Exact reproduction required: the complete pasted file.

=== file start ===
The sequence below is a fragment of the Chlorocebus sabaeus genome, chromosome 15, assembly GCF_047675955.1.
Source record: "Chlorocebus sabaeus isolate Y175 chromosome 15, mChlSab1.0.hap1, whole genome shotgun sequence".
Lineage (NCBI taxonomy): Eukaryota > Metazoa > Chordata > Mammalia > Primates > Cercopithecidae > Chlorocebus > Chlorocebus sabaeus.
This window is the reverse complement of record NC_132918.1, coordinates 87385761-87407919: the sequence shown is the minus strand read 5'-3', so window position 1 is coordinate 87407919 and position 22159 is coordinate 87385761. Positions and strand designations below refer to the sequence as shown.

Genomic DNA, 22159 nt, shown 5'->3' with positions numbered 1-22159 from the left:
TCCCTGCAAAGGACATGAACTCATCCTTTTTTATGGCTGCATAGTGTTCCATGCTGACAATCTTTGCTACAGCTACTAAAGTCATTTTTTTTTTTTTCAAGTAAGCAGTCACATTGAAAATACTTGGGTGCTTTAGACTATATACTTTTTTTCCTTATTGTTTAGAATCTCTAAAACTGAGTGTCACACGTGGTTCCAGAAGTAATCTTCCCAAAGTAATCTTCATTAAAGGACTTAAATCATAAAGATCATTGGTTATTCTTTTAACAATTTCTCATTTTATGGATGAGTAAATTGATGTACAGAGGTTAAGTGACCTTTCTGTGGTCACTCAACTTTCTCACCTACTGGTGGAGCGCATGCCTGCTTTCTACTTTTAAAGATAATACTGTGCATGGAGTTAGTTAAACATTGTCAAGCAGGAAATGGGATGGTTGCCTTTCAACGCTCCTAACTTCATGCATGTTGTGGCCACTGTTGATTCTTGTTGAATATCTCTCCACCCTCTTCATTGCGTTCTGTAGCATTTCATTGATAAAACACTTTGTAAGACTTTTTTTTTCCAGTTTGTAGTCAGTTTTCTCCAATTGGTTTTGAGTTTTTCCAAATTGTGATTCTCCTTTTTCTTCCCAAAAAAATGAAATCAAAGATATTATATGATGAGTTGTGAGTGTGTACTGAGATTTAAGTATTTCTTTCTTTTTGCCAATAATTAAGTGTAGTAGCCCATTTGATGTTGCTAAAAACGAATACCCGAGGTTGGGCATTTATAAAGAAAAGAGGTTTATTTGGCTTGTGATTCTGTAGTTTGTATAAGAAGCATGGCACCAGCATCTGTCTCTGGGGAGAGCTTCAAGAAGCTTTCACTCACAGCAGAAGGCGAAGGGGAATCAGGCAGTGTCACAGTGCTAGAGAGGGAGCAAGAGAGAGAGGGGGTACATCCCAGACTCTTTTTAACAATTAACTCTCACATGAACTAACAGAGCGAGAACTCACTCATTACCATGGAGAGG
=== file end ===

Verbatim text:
The sequence below is a fragment of the Chlorocebus sabaeus genome, chromosome 15, assembly GCF_047675955.1.
Source record: "Chlorocebus sabaeus isolate Y175 chromosome 15, mChlSab1.0.hap1, whole genome shotgun sequence".
Lineage (NCBI taxonomy): Eukaryota > Metazoa > Chordata > Mammalia > Primates > Cercopithecidae > Chlorocebus > Chlorocebus sabaeus.
This window is the reverse complement of record NC_132918.1, coordinates 87385761-87407919: the sequence shown is the minus strand read 5'-3', so window position 1 is coordinate 87407919 and position 22159 is coordinate 87385761. Positions and strand designations below refer to the sequence as shown.

Genomic DNA, 22159 nt, shown 5'->3' with positions numbered 1-22159 from the left:
TCCCTGCAAAGGACATGAACTCATCCTTTTTTATGGCTGCATAGTGTTCCATGCTGACAATCTTTGCTACAGCTACTAAAGTCATTTTTTTTTTTTTCAAGTAAGCAGTCACATTGAAAATACTTGGGTGCTTTAGACTATATACTTTTTTTCCTTATTGTTTAGAATCTCTAAAACTGAGTGTCACACGTGGTTCCAGAAGTAATCTTCCCAAAGTAATCTTCATTAAAGGACTTAAATCATAAAGATCATTGGTTATTCTTTTAACAATTTCTCATTTTATGGATGAGTAAATTGATGTACAGAGGTTAAGTGACCTTTCTGTGGTCACTCAACTTTCTCACCTACTGGTGGAGCGCATGCCTGCTTTCTACTTTTAAAGATAATACTGTGCATGGAGTTAGTTAAACATTGTCAAGCAGGAAATGGGATGGTTGCCTTTCAACGCTCCTAACTTCATGCATGTTGTGGCCACTGTTGATTCTTGTTGAATATCTCTCCACCCTCTTCATTGCGTTCTGTAGCATTTCATTGATAAAACACTTTGTAAGACTTTTTTTTTCCAGTTTGTAGTCAGTTTTCTCCAATTGGTTTTGAGTTTTTCCAAATTGTGATTCTCCTTTTTCTTCCCAAAAAAATGAAATCAAAGATATTATATGATGAGTTGTGAGTGTGTACTGAGATTTAAGTATTTCTTTCTTTTTGCCAATAATTAAGTGTAGTAGCCCATTTGATGTTGCTAAAAACGAATACCCGAGGTTGGGCATTTATAAAGAAAAGAGGTTTATTTGGCTTGTGATTCTGTAGTTTGTATAAGAAGCATGGCACCAGCATCTGTCTCTGGGGAGAGCTTCAAGAAGCTTTCACTCACAGCAGAAGGCGAAGGGGAATCAGGCAGTGTCACAGTGCTAGAGAGGGAGCAAGAGAGAGAGGGGGTACATCCCAGACTCTTTTTAACAATTAACTCTCACATGAACTAACAGAGCGAGAACTCACTCATTACCATGGAGAGG